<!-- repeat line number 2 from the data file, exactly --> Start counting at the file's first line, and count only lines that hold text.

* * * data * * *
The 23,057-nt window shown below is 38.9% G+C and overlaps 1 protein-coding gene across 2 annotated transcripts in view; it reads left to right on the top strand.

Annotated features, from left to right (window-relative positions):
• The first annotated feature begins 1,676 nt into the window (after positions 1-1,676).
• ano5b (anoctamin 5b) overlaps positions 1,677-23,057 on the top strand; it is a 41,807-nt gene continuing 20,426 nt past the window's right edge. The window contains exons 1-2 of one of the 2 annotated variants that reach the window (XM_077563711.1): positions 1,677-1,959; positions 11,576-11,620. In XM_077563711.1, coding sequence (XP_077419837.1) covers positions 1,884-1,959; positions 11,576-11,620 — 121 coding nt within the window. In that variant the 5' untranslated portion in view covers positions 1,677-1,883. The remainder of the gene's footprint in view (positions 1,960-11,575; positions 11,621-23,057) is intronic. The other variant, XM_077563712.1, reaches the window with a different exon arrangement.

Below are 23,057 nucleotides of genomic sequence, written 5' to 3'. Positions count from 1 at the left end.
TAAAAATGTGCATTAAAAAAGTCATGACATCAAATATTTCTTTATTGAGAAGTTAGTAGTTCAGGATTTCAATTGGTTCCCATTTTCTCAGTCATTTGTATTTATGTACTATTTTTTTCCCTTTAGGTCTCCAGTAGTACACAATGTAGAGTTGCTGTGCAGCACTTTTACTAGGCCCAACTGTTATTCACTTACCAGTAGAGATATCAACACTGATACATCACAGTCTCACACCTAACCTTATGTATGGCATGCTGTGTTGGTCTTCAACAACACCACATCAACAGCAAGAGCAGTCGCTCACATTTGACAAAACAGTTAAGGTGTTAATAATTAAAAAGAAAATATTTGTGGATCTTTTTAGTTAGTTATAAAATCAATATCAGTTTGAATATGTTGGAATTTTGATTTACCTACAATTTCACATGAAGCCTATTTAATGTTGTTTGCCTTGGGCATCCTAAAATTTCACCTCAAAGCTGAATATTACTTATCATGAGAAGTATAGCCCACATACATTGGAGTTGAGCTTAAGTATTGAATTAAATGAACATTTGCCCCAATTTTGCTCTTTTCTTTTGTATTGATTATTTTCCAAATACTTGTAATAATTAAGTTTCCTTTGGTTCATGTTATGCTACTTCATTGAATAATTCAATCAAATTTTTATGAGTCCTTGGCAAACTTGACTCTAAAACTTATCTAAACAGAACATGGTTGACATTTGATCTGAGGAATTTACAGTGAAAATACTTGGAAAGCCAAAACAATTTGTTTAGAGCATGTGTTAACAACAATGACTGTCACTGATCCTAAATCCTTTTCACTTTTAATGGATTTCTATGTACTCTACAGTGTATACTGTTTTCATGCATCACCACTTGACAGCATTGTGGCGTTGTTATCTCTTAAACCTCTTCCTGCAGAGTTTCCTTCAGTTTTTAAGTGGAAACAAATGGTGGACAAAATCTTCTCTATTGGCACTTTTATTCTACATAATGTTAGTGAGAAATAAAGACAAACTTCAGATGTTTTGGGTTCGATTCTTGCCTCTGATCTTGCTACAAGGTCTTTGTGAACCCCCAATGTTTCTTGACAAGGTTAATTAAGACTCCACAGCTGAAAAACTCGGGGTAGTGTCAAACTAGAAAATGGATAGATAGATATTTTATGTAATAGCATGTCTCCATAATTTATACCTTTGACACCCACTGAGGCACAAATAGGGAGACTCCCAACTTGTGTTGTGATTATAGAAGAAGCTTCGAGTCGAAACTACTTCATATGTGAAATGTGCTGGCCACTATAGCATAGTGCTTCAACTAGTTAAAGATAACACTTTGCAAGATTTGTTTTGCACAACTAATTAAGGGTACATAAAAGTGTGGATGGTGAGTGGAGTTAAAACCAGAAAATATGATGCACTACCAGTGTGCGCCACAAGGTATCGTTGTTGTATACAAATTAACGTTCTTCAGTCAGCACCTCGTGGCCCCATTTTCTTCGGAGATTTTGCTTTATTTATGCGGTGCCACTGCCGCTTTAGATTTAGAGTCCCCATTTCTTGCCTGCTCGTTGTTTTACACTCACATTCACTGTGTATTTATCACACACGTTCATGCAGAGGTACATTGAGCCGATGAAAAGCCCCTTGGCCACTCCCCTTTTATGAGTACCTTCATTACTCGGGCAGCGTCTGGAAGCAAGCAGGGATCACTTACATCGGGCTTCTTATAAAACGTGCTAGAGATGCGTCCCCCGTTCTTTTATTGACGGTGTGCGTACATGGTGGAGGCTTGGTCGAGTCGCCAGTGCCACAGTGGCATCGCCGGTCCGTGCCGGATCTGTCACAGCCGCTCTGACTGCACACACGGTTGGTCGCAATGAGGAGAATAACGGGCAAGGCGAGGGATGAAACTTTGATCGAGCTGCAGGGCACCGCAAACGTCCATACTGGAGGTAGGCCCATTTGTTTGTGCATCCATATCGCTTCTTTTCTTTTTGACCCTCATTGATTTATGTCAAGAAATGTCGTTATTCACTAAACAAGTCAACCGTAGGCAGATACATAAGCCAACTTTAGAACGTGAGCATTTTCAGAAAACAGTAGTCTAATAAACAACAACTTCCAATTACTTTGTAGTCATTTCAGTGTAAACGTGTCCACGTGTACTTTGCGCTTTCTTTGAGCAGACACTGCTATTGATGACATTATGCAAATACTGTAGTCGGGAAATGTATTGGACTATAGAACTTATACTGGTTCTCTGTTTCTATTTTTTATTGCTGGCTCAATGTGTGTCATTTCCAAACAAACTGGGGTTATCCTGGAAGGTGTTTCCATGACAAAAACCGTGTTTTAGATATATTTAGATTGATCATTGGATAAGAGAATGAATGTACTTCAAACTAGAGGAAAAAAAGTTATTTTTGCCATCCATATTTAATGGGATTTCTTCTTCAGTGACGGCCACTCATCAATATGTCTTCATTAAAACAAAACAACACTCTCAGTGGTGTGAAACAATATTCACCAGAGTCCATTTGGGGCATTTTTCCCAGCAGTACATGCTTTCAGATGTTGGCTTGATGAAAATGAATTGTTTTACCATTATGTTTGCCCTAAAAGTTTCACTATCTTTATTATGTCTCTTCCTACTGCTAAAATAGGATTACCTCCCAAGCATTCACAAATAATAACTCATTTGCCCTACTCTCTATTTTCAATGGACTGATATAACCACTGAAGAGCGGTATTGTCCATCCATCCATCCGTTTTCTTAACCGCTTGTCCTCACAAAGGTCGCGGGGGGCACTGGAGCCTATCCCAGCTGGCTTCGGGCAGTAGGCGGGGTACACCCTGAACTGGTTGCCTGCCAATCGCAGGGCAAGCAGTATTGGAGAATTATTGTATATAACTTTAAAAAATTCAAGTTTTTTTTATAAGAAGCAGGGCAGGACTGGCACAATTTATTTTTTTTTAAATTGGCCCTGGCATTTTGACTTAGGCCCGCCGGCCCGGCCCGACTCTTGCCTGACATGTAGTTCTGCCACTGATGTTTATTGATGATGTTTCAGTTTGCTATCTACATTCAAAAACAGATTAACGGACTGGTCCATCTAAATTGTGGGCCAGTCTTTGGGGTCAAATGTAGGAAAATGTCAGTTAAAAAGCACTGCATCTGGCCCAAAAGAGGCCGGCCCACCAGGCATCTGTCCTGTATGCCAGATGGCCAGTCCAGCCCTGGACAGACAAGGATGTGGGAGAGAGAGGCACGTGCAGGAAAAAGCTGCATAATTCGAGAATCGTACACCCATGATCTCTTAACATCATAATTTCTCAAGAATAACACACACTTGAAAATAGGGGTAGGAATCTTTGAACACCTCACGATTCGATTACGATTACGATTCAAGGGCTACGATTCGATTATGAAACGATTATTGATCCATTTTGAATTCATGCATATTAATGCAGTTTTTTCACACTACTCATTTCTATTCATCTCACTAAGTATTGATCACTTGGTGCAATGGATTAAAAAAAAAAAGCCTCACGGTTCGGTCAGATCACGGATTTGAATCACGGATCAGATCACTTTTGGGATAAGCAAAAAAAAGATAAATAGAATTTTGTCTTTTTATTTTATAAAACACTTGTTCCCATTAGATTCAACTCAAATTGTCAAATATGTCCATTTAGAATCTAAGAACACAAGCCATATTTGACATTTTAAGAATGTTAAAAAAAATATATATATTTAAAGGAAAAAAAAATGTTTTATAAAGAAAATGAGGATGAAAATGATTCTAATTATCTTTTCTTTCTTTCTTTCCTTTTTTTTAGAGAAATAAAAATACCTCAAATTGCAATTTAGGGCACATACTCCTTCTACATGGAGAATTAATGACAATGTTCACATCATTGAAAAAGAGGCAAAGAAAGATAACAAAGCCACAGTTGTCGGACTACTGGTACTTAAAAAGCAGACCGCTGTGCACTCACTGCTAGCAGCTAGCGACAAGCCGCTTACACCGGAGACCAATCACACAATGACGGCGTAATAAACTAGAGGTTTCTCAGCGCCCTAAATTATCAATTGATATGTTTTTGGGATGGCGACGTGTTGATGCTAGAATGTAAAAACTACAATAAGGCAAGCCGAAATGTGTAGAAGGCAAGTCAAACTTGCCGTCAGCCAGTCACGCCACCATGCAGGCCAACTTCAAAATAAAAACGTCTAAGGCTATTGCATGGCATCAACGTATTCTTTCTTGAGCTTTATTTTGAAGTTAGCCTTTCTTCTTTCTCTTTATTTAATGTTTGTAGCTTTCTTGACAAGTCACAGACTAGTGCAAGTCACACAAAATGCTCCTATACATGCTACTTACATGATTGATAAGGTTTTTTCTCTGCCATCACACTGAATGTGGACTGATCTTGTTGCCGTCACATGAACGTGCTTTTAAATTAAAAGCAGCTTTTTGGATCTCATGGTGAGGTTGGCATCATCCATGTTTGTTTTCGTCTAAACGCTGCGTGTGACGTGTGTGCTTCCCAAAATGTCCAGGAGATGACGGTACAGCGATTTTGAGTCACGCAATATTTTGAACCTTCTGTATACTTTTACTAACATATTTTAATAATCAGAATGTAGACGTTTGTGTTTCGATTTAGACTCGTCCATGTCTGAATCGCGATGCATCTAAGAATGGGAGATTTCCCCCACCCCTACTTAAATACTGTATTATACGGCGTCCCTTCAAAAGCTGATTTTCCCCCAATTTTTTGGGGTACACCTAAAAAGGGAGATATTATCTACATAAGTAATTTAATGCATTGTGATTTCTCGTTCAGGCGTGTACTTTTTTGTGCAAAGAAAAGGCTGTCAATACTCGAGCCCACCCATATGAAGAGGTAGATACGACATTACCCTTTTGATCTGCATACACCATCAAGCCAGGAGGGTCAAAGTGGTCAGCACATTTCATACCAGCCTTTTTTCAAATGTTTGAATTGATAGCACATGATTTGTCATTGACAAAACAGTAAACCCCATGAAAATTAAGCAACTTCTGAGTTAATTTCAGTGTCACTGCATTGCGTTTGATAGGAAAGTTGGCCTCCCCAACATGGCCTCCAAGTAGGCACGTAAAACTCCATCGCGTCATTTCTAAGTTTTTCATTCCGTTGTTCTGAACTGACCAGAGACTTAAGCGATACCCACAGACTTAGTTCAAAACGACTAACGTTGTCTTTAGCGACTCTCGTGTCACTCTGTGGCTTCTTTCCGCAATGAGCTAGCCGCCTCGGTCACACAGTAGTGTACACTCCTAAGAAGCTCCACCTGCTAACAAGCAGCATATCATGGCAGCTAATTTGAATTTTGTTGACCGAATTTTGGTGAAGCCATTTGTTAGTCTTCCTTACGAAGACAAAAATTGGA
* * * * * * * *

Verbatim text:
Annotated features, from left to right (window-relative positions):